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AGP Report: The EKG of Glucose Management? Latest endorsement from American Diabetes Association could pave way for more standard presentation of blood glucose data

Wider use of Ambulatory Glucose Profile, developed by International Diabetes Center, could help clinicians and patients use technology more effectively


     

June 11, 2019


MINNEAPOLIS – In its recommendations for continuous glucose monitoring (CGM) clinical targets recently published in Diabetes Care, the American Diabetes Association and seven other diabetes associations around the world endorsed the value of Ambulatory Glucose Profile (AGP). It’s a standardized report to help patients and clinicians better interpret CGM data and could inform diabetes care like the EKG has done for cardiac care, according to its developers at the International Diabetes Center.

“The rise of continuous glucose monitors offers a major opportunity for managing diabetes. The data tell us these devices have great potential to help patients,” said Richard M. Bergenstal, MD, executive director of the IDC, part of HealthPartners Institute. “Now that we have consensus on specific glucose targets, CGM metrics and the need for a consistent way to interpret data, clinicians and patients can feel more confident about how to harness that potential.”

Continuous Glucose Monitoring Targets

These monitors help track patients’ glucose levels throughout the day, eliminating the need for inconvenient and uncomfortable finger pricks that were traditionally required of patients.

The latest guidelines in the international consensus report clarify the ideal range of healthy glucose levels (70-180 mg/dL) as well as the amount of time patients’ glucose levels should fall within that range each day. For patients with type 1 and type 2 diabetes, it is recommended they strive to have more than 16 hours and 48 min per day within the healthy blood glucose range. In addition, the new guidelines recommend that type 1 and type 2 patients do not drop below the healthy blood glucose range for more than 1 hour each day.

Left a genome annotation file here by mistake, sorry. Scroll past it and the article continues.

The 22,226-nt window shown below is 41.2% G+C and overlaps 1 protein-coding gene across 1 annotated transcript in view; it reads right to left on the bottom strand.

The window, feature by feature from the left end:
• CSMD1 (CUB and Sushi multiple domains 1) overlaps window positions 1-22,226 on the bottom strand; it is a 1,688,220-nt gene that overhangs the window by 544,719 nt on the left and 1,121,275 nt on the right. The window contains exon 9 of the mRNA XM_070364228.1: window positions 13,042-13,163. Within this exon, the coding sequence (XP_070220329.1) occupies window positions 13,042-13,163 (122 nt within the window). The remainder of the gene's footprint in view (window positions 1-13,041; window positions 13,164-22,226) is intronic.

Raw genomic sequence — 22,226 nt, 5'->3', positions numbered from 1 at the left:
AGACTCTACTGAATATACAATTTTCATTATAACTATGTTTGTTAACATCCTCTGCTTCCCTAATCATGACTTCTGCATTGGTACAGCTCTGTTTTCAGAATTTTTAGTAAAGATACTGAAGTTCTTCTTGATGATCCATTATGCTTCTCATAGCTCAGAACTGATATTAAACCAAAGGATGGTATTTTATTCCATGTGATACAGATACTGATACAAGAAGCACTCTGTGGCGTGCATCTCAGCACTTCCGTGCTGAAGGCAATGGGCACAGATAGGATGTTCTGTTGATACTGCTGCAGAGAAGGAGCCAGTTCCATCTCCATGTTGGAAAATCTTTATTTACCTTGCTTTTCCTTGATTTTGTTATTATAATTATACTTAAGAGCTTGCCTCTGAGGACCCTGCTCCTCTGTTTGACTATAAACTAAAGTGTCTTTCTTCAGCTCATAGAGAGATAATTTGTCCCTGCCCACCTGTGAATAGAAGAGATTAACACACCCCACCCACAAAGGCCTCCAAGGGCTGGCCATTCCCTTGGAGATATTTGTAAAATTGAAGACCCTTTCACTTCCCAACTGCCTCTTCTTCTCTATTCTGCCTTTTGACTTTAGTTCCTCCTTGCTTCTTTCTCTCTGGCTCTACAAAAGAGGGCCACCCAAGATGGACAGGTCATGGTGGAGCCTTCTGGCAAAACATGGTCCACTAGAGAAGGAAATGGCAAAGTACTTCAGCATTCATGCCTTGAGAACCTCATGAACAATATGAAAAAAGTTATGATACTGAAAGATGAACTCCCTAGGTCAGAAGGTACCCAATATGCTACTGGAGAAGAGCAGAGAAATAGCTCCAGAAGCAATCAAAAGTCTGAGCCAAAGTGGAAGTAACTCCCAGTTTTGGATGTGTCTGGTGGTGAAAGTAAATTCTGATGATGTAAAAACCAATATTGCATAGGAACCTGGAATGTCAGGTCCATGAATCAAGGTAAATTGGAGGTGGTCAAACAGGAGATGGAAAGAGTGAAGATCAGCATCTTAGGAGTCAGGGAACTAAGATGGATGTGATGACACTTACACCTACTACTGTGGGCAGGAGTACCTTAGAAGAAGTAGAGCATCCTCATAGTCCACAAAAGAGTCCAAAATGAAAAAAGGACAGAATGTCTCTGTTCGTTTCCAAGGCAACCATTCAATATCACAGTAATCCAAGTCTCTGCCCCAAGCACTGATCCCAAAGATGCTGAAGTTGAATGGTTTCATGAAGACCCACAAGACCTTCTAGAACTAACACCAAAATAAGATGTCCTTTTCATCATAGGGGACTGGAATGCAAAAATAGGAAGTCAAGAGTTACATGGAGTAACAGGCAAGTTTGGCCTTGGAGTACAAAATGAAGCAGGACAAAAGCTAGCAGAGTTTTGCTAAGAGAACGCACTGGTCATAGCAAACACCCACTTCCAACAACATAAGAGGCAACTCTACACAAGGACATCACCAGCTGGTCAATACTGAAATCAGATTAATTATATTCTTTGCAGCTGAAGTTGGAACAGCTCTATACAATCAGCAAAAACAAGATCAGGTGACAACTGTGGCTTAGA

Poorly managed blood glucose levels can lead to kidney, eye and nerve damage, and other major health complications.

AGP, the New Standard

The complex data from these devices should be presented to patients and clinicians in a consistent way, the report recommends, highlighting the value of what has become the industry standard Ambulatory Glucose Profile. It’s currently used by 14 companies, providing patients and clinicians a single page glucose report. It incorporates glucose data from several weeks into a single profile graph. This summarized profile makes it easy to visualize and interpret glucose patterns, shows how often glucose readings are within target range as well as the percentage of time patients spend in hypoglycemia and hyperglycemia. A 2014 study showed that using the AGP reports could save 4 to 19 minutes per patient visit.

“While it is said that CGM has the potential to transform diabetes care,” Bergenstal added, “this will only happen if the CGM data is standardized and organized in a way to help patients and health care professionals use the data to make improvements glucose management. We hope the AGP Report helps facilitate this clinical decision making process.”

About International Diabetes Center

IDC provides world-class diabetes care, education, publications and research that supports people with diabetes and their families. It includes more than 80 health care professionals involved in research and education, along with the collaboration of professionals across the HealthPartners Park Nicollet care system to ensure patients receive the best possible diabetes care. IDC is part of HealthPartners Institute, the research and education organization affiliated with HealthPartners. HealthPartners is the largest consumer-governed, non-profit health care organization in the nation with a mission to improve health and well-being in partnership with members, patients and the community. It conducts more than 450 research studies annually; trains medical residents, fellows and students; and provides continuing medical education, patient education and clinical quality improvement.

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